Health officials and government authorities ignored the risk of asymptomatic transmission of Covid-19 despite mounting evidence from scientists across the world. Acknowledgement of the risk would have necessitated drastic containment measures, something which government officials were reluctant to implement. Timely response was the most crucial element for stopping the global spread of the disease.
Paul Romer, an economist, shared a New York Times article on how a two-month delay over public health response to the Covid-19 pandemic led to its global spread. The delay was due to faulty scientific assumptions and resistance towards new evidence on the evolving nature of the disease, which resulted in a sluggish response to controlling the spread of the virus.
Despite some scientists raising red flags over asymptomatic transmission, the warnings were dismissed by health officials and political leaders. Asymptomatic transmission would have required more aggressive methods of containment including wearing of masks by healthy persons and restriction of international travel.
The reluctance of adopt such drastic measures was one of the main reasons for the global spread of the disease that has cost thousands of lives, the article adds.
More on public health response to unexpected evidence:
"The two-month delay was a product of faulty scientific assumptions, academic rivalries … The resistance to emerging evidence was one part of the world’s sluggish response to the virus.”https://t.co/Axc3vohzDn
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— Paul Romer (@paulmromer) June 28, 2020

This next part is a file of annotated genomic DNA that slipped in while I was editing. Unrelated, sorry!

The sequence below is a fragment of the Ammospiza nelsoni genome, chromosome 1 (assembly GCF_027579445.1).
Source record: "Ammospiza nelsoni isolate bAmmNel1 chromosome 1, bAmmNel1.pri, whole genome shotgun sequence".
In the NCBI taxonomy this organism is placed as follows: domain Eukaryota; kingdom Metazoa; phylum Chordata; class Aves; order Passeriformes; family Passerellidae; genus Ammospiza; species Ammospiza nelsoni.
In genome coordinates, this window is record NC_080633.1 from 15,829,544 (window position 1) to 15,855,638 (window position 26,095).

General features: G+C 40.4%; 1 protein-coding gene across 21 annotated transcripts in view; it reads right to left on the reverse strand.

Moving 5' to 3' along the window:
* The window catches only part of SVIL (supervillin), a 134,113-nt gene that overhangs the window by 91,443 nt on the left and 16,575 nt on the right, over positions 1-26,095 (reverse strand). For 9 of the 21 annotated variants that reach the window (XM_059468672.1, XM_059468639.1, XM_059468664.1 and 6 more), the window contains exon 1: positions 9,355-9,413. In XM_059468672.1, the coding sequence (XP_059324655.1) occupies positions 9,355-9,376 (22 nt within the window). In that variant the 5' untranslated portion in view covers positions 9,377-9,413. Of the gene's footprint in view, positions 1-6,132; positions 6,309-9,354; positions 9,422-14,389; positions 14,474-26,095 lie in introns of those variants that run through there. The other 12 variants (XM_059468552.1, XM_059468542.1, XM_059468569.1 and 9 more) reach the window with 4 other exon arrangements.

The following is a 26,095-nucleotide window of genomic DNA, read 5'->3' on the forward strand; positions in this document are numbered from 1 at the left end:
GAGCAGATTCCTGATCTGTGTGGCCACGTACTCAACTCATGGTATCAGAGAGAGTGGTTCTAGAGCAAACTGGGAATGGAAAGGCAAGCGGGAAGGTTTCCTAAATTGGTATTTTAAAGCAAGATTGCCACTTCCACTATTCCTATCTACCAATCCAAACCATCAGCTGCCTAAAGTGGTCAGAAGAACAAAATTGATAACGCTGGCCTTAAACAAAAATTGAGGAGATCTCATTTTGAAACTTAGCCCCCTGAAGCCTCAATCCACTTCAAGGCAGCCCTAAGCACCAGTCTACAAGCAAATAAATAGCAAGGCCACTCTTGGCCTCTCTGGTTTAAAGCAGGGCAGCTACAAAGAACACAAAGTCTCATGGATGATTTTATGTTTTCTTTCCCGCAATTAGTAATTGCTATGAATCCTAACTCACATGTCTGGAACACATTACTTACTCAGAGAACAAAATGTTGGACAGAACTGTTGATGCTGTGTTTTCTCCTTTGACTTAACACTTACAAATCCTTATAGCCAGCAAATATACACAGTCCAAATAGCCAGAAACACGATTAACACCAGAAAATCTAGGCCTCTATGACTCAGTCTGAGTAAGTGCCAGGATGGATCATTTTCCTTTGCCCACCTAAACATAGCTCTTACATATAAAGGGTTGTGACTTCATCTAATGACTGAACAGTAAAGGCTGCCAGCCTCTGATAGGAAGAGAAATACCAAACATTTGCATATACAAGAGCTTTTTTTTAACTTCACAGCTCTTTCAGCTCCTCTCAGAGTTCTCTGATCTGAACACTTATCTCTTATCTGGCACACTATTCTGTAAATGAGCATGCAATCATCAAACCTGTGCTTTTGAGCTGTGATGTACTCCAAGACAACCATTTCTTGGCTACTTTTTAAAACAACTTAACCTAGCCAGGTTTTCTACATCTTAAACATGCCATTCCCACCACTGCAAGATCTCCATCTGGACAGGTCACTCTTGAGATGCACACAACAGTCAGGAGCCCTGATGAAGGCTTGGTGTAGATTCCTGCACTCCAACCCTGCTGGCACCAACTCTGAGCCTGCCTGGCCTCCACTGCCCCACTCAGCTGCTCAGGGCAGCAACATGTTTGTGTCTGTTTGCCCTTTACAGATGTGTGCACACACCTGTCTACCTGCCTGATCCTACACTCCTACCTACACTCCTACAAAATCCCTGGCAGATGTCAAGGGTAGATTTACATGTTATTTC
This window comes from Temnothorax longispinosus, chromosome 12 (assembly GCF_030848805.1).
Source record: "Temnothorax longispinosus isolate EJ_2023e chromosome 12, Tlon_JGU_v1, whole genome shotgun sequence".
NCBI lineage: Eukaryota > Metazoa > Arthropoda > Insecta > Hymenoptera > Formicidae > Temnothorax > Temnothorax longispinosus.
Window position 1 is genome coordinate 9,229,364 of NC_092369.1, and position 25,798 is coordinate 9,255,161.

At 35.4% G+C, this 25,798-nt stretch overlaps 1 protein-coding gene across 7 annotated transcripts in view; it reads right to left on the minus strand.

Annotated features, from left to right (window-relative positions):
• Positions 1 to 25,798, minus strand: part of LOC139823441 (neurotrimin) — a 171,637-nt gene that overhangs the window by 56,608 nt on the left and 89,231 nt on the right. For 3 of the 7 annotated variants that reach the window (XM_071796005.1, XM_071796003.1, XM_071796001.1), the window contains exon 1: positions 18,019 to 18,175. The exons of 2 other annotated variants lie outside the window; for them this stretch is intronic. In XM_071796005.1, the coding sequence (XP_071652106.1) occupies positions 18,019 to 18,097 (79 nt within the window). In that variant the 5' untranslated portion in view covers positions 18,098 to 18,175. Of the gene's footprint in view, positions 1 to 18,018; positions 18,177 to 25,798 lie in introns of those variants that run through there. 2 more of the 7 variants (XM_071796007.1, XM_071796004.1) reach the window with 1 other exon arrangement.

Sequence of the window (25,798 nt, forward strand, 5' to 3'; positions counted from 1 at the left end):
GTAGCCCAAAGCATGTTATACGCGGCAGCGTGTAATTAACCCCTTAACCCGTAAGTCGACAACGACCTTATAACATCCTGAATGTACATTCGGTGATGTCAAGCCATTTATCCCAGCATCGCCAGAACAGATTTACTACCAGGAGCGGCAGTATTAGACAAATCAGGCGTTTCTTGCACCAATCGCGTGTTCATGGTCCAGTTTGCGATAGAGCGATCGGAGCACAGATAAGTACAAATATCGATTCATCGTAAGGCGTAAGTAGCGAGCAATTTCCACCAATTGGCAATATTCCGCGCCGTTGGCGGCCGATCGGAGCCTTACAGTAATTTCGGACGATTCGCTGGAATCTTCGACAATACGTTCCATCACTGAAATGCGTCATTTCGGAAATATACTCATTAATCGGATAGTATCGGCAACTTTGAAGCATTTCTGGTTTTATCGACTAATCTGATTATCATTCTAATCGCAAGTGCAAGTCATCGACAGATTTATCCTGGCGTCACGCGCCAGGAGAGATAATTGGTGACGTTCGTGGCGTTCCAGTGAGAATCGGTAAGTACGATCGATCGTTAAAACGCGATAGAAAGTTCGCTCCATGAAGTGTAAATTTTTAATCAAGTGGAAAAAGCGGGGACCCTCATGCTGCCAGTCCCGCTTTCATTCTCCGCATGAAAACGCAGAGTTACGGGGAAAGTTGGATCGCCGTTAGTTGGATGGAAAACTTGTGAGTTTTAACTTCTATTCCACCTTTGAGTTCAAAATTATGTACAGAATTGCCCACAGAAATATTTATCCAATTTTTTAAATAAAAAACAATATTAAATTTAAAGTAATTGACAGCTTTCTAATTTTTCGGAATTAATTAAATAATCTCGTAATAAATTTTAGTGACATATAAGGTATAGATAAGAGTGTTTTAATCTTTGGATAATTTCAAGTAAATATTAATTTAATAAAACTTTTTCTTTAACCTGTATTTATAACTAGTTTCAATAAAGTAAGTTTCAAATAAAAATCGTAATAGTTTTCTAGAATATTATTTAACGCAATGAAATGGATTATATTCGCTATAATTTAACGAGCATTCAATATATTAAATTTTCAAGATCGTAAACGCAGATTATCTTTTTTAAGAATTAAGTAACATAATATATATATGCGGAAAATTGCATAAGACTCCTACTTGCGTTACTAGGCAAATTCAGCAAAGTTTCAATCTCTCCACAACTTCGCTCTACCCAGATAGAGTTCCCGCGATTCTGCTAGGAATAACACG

Adam Posen, president of the Peterson Institute for International Economics, shares an article comparing the job retention schemes and other support provided to households, and small and medium size enterprises by the US and France.
The article notes that despite the Paycheck Protection Program (PPP) initiated by the US being twice in size in terms of proportion of GDP as that implemented by France, it has been less effective in serving its purpose. The PPP was poorly implemented and failed to reach people and curbing unemployment.
The French approach, however, was far more effective as it was open to all companies that suffered a loss in business due to the pandemic.
Job retention schemes and other support for #SMEs governments in the US and Europe introduced in response to #COVID19 have had mixed success. The US program has been more expensive but less effective than the French approach at curbing unemployment. https://t.co/S2gPAnEjex
— Peterson Institute (@PIIE) June 29, 2020
Ugo Panizza, professor and Pictet Chair at the Graduate Institute Geneva, shared an article on how the sub-Saharan Africa sub and poorest parts of South Asia face the biggest economic risks from the recession caused by the Covid-19 pandemic.
The GDP in Africa is expected to be permanently 1% lower than that expected in a no Covid-19 scenario provided the pandemic is contained quickly. In a case where the pandemic lasts more than 18 months, the GDP is expected to be permanently 4% lower than that expected in a no Covid-19 scenario.